Taste of Lisboa’s Campo De Ourique tour is a great introduction to the neighbourhood. The starting point is the Mercado de Campo de Ourique, where a lesson on regional produce and seafood in season is followed by samplings of surprisingly elegant canned fish. Return to the market later in the day for a full meal at specialty spots as Alhos E Bugalhos (traditional Portuguese snacks), Atalho (a local legend from the 1930s re-launched in 2013), Carnalentejana (Alentejo region-inspired burgers), and Carpacceria (ceviche and fish dishes).
Flagrante Delitro, in a courtyard adjoining the Casa Fernando Pessoa museum, presents a modern take on Portuguese appetizers and homespun one-pot dishes along with wines that play up the mix of bright and earthy flavours. Highlights include bacalhau fritters, pork tapas, and soups.
Bolo de Chocolate by Carlos Braz Lopes boasts “the world’s best chocolate cake,” evidenced by a proliferation of locations in Spain, Brazil, Australia, Macau and Angola. However, this flourless symphony of textures in mousse, meringue and ganache is best enjoyed at this tiny location just off the market, with a strong cup of coffee. Ask if there is a special limited edition available crafted with seasonal fruit.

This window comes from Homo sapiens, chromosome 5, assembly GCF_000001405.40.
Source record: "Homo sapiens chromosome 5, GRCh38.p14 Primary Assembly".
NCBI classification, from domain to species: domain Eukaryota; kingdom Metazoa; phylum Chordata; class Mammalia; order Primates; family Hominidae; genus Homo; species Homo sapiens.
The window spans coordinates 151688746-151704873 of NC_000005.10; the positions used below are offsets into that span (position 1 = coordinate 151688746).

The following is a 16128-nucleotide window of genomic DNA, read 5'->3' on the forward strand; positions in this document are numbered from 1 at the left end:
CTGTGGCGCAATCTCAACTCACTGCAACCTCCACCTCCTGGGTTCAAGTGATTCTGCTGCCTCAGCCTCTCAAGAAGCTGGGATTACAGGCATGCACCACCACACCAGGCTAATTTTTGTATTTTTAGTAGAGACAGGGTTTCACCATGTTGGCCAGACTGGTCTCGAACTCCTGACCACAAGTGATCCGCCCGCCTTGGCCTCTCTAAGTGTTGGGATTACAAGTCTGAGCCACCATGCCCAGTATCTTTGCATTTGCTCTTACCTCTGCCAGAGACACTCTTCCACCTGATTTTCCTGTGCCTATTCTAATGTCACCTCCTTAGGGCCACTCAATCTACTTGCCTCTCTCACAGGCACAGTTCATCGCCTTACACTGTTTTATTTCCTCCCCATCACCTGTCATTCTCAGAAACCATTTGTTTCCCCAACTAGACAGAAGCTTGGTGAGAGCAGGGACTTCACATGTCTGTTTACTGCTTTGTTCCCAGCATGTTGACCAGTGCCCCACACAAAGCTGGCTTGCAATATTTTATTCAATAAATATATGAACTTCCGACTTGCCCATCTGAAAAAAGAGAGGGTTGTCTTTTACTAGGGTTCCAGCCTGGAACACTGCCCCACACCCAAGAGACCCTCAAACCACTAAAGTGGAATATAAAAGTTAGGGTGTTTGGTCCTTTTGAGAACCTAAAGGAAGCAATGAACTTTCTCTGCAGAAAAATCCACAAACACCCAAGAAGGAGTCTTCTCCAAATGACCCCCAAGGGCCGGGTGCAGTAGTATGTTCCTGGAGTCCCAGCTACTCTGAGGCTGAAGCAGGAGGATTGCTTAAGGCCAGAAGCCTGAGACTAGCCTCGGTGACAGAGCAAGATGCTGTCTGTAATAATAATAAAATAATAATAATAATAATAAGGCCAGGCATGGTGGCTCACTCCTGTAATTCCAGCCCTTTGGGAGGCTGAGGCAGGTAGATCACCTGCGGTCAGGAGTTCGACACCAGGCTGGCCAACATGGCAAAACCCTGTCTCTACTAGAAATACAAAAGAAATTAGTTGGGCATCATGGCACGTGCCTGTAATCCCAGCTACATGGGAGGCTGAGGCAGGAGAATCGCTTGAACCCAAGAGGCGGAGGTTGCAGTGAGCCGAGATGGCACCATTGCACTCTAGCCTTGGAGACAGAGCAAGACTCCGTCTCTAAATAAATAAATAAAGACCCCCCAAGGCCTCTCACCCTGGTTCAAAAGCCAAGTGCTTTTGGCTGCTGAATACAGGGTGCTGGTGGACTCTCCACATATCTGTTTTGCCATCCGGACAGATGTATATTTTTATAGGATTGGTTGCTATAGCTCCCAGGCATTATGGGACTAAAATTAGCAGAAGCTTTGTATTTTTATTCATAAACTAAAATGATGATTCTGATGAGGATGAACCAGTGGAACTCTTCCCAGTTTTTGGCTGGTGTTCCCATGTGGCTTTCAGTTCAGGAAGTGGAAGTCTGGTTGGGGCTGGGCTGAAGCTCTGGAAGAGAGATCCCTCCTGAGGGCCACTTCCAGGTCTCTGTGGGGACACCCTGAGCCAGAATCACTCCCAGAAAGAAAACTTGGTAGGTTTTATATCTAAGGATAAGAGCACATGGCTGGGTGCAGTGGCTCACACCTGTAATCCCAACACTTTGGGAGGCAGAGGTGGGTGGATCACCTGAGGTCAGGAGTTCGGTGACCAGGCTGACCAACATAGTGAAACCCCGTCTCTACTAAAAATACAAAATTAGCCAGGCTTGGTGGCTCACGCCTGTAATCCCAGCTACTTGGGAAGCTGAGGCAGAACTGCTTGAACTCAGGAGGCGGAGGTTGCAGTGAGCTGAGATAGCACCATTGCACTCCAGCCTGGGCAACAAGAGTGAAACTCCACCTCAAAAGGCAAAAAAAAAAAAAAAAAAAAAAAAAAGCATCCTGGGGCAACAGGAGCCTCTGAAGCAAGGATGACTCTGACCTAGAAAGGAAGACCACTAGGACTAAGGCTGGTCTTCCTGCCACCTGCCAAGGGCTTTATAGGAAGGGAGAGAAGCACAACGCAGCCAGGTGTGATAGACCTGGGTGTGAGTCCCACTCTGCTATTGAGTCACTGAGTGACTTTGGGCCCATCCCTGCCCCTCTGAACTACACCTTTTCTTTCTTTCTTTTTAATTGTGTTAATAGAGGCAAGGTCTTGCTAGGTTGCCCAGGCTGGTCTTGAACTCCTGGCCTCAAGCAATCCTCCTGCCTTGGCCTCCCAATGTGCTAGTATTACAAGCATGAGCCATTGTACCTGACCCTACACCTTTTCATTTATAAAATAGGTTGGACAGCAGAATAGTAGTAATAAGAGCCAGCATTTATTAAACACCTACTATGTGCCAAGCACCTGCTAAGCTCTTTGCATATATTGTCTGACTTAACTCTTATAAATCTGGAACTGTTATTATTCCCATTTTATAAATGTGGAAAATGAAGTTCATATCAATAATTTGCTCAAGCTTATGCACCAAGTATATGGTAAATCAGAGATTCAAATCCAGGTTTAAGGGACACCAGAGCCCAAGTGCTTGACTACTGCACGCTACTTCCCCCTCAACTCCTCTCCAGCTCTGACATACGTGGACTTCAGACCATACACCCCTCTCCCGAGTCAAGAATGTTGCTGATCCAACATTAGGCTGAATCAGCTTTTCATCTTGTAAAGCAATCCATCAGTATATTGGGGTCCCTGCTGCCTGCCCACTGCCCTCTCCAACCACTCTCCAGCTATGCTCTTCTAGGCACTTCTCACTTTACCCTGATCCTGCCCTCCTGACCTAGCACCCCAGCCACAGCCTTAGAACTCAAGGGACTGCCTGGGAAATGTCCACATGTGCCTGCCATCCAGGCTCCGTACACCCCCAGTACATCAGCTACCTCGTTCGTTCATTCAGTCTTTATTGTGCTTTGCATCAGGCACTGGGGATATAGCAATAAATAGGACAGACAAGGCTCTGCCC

Simply Does It
Neighbourhood restaurants are distinctive, with menus focusing on just a few ingredients. Pigmeu (roughly translating to “from nose to tail”) emphasizes pork’s versatility in sandwiches and salads that showcase 12-hour cooked suckling pig, shredded, roasted, or in a pâté, depending on what accompanying ingredients are in season. Non-pork eaters will appreciate items featuring mushrooms. Meanwhile, Moules & Beer brings the flavours of Belgium to the table with a generous selection of craft brews and mussels in savoury sauces.
Travellers favouring quieter neighbourhoods will appreciate the Dom Pedro Lisboa Hotel, a short bus ride or 10-15 minute walk from Campo de Ourique. And one other recommendation — Delicias de Goa offers quality Goan-Indian cuisine, a must do while in Lisbon.